Sunday, August 3, 2008
Noah's Ark was, according to Abrahamic religions, a large vessel built at God's command to save Noah, his family, and a core stock of the world's animals from the Great Flood. The story is told in chapters 6-9 of the book of Genesis, with later variations in the Qur'an and a number of other sources.
According to Genesis 6-9 God decided to destroy the world due to the wickedness of mankind in it, selecting Noah, a man "righteous in his generation", instructing him to build an ark and take on board his family and representatives of animals and birds. God's flood then destroys all life on earth, but at the height of the deluge "God remembered Noah", and the waters abate and the dry land reappears. The story ends with God entering into a covenant with Noah and his descendants.
The story has been subject to extensive elaborations in the various Abrahamic traditions, theoretical solutions to practical problems (e.g. how Noah might have disposed of animal waste) with allegorical interpretations (e.g. the Ark as the precursor of the Church, offering salvation to mankind). From the 1st century AD to the 19th century various details of the Ark and the Flood narrative were examined, questioned, and even doubted by both Jewish and Christian commentators and scholars. By the 19th century, the growth of geology and biogeography as sciences meant that few natural historians or Christian commentators felt able to justify a literal, global interpretation of the Ark story, and biblical critics were turning their attention to its secular origins and purposes, while many Christians proposed that it only covered parts of Mesopotamia. Nevertheless, some biblical literalists today continue to take the Ark as test-case for their understanding of the Bible, and to explore the region of the mountains of Ararat in northeast Turkey where Genesis says Noah's Ark came to rest.
The search for Noah's Ark
Main article: Searches for Noah's Ark
For centuries, Mount Ararat (pictured here) has been searched for remains of Noah's ark. Recently Mount Sabalan in Iran, over 300 km (200 miles) away, has been under investigation.Biblical literalists feel that finding the Ark would validate their views on a whole range of matters, from geology to evolution. "If the flood of Noah indeed wiped out the entire human race and its civilization, as the Bible teaches, then the Ark constitutes the one remaining major link to the pre-flood World. No significant artifact could ever be of greater antiquity or importance.... [with] tremendous potential impact on the creation-evolution (including theistic evolution) controversy". Non-Fundamentalist Christians typically believe the discovery of the Ark is unimportant to the historicity of the Genesis flood narrative, and that the Ark cannot be found as it would have long since been destroyed by weather or recycled for other projects.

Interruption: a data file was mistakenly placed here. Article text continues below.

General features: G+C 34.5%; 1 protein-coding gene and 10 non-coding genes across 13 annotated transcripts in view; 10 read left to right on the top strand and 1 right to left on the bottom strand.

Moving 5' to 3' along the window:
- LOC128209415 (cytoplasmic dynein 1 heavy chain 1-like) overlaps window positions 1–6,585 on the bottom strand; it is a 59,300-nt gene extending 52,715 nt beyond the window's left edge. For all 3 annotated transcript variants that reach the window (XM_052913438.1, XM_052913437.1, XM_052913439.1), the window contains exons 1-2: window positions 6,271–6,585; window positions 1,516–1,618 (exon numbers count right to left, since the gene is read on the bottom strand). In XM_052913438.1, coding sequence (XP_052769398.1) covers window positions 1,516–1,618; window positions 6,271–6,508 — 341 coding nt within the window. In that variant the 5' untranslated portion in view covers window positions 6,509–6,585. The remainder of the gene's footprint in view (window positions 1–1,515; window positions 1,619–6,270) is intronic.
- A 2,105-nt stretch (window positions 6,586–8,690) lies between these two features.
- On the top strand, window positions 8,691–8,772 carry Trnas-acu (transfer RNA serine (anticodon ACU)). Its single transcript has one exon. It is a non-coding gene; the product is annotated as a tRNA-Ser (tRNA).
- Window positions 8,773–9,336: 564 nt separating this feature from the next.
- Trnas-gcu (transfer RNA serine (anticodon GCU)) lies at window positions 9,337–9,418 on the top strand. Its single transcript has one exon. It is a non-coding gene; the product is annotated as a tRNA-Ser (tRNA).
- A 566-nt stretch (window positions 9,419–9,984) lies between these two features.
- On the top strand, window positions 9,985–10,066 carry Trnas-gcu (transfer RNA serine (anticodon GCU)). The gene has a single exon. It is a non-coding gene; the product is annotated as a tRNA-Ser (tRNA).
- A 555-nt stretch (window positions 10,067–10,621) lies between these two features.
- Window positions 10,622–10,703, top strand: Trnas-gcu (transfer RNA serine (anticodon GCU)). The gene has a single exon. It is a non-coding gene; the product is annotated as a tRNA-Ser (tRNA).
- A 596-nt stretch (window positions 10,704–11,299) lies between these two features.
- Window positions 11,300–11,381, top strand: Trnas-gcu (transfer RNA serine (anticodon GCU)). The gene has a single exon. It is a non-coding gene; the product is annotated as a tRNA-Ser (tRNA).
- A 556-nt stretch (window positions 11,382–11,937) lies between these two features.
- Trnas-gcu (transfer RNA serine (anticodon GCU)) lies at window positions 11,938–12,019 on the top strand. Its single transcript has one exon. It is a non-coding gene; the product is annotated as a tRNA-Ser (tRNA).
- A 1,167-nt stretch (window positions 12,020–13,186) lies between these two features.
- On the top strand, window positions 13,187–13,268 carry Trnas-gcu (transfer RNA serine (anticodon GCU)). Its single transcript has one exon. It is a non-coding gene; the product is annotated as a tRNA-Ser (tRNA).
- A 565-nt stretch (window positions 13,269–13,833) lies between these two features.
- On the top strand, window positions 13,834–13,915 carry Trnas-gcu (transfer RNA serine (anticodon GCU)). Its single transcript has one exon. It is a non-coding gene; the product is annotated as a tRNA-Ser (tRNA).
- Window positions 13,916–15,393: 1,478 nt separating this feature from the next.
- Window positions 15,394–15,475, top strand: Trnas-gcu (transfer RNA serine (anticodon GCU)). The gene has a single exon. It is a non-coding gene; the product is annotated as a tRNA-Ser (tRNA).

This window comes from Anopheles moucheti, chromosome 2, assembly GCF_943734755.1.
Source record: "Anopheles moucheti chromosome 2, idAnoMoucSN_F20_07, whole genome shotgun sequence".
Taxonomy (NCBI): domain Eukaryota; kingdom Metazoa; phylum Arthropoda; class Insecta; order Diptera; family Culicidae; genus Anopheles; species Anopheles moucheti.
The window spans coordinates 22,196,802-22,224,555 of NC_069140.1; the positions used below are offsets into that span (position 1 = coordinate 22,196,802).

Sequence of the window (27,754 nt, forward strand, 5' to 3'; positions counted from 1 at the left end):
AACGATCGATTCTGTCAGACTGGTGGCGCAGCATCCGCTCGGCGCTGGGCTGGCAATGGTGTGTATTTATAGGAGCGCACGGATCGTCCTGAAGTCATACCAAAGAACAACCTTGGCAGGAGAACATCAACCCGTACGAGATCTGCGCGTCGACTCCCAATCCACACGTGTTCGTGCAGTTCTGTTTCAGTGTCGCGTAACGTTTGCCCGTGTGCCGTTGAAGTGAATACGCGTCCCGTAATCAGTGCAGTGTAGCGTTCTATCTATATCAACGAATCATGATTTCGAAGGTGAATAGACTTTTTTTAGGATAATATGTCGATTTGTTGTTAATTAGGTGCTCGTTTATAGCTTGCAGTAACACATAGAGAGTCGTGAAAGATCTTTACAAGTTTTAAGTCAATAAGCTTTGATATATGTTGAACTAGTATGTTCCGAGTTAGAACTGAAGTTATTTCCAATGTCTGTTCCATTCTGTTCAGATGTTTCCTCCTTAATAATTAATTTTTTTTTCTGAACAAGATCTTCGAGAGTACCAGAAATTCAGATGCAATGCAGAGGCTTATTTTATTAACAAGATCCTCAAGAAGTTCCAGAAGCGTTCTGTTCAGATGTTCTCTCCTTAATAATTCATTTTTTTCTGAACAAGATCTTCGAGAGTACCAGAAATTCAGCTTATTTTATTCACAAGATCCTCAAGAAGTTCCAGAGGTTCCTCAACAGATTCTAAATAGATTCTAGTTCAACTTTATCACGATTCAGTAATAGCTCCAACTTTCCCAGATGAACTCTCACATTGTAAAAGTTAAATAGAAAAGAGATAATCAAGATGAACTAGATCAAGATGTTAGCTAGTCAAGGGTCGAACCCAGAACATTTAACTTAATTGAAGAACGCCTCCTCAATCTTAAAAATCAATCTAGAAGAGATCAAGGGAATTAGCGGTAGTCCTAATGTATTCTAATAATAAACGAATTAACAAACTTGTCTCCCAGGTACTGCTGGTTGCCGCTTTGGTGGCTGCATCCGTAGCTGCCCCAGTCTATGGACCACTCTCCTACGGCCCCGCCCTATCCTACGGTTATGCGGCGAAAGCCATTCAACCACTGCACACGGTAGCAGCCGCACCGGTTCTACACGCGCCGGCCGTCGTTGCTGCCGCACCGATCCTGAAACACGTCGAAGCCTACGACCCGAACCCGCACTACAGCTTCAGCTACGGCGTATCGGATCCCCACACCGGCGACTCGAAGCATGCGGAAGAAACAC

Searches have concentrated on Mount Ararat in Turkey itself, although Genesis actually refers only to the mountains of Ararat.The Durupinar site, near but not on Ararat, and much more accessible, attracted attention in the 1980s and 1990s; in early 2004, a Honolulu businessman travelled to Washington, D.C. to “announce with great fanfare” a planned expedition to investigate a site he called the Ararat anomaly but National Geographic later concluded it may have been an ineffective stunt to “persuade the Turkish government into granting him a permit” that “few expeditions have actually obtained.”; and in 2006 there was brief flurry of interest when an expedition reported a potential site in Iran.
In 2007, a joint Turkish-Hong Kong expedition team found what is thought to be fossilized wood in a cave on Mount Ararat in Turkey. A sample of the "wood" was analyzed by the Department of Earth Sciences of the University of Hong Kong but the results were inconclusive. The origin of the out-crop remains unknown, but the group suggests that it is part of Noah's Ark. Photographs of geologic thin-sections of the "wood" have been examined by several creationist geologists who concur that this is likely volcanic tuff. It has been suggested that the finding is a ploy to increase tourism in the area.